“My friend! my dearest!” was the answer.

“I came to speak of Crossjay.”

“Will you sit here on the ottoman?”

“No, I cannot wait. I hoped I had heard Crossjay return. I would rather not sit down. May I entreat you to pardon him when he comes home?”

“You, and you only, may do so. I permit none else. Of Crossjay tomorrow.”

“He may be lying in the fields. We are anxious.”

“The rascal can take pretty good care of himself.”

“Crossjay is perpetually meeting accidents.”

“He shall be indemnified if he has had excess of punishment.”

“I think I will say good-night, Sir Willoughby.”

“When freely and unreservedly you have given me your hand.”

There was hesitation.

“To say good-night?”

“I ask you for your hand.”

“Good-night, Sir Willoughby.”

“You do not give it. You are in doubt? Still? What language must I use to convince you? And yet you know me. Who knows me but you? You have always known me. You are my home and my temple. Have you forgotten your verses of the day of my majority?

‘The dawn-star has arisen

In plenitude of light. . . ’”

“Do not repeat them, pray!” cried Laetitia, with a gasp.

“I have repeated them to myself a thousand times: in India, America, Japan: they were like our English skylark, carolling to me.

‘My heart, now burst thy prison

With proud aerial flight!’”

“Oh, I beg you will not force me to listen to nonsense that I wrote when I was a child. No more of those most foolish lines! If you knew what it is to write and despise one’s writing, you would not distress me. And since you will not speak of Crossjay to-night, allow me to retire.”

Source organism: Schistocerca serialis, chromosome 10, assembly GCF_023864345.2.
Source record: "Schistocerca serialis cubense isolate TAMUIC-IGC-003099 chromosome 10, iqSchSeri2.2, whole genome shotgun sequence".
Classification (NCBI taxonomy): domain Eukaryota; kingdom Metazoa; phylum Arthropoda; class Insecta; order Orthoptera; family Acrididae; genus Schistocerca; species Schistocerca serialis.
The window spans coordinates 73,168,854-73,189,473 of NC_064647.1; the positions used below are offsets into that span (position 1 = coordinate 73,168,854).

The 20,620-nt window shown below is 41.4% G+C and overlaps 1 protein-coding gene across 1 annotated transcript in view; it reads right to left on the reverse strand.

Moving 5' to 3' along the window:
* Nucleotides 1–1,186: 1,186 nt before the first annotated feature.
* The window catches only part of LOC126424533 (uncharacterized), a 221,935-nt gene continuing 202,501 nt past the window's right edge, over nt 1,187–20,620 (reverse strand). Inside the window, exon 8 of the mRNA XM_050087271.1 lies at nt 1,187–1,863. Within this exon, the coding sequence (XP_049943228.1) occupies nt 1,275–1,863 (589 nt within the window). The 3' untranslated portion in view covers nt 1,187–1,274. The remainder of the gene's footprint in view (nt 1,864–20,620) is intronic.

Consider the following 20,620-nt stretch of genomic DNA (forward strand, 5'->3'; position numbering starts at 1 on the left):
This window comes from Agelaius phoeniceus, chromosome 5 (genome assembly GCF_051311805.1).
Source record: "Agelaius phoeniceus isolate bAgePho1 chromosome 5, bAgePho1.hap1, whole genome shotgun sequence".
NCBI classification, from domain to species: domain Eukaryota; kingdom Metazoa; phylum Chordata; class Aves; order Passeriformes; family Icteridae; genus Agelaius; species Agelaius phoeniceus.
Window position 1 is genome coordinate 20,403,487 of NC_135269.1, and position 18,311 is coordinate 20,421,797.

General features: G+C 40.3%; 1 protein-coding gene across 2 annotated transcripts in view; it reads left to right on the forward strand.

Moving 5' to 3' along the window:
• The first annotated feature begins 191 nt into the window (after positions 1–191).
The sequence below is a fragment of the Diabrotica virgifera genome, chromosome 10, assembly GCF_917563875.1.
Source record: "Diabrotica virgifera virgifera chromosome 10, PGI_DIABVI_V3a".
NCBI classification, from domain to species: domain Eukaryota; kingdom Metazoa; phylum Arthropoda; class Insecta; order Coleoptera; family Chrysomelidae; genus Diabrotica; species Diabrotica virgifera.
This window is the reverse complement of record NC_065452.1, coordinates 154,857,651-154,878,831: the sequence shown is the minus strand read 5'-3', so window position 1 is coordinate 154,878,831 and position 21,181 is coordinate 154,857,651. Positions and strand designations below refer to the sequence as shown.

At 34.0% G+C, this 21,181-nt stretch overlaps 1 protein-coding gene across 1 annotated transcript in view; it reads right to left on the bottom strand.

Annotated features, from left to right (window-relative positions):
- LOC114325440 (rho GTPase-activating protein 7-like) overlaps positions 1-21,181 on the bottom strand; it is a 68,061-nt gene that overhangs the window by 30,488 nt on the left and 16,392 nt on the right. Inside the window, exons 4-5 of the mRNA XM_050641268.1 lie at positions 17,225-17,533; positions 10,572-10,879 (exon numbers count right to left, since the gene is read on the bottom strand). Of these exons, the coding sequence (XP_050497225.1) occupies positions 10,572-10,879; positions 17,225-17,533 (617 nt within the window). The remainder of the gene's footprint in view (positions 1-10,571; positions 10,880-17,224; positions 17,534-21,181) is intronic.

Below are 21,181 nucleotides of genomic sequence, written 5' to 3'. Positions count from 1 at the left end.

“You know me, and therefore you know my contempt for verses, as a rule, Laetitia. But not for yours to me. Why should you call them foolish? They expressed your feelings—hold them sacred. They are something religious to me, not mere poetry. Perhaps the third verse is my favourite. . . ”

“It will be more than I can bear!”

“You were in earnest when you wrote them?”

“I was very young, very enthusiastic, very silly.”

“You were and are my image of constancy!”

“It is an error, Sir Willoughby; I am far from being the same.”

“We are all older, I trust wiser. I am, I will own; much wiser. Wise at last! I offer you my hand.”

She did not reply. “I offer you my hand and name, Laetitia.”

No response.

“You think me bound in honour to another?”

She was mute.

“I am free. Thank Heaven! I am free to choose my mate—the woman I have always loved! Freely and unreservedly, as I ask you to give your hand, I offer mine. You are the mistress of Patterne Hall; my wife.”

She had not a word.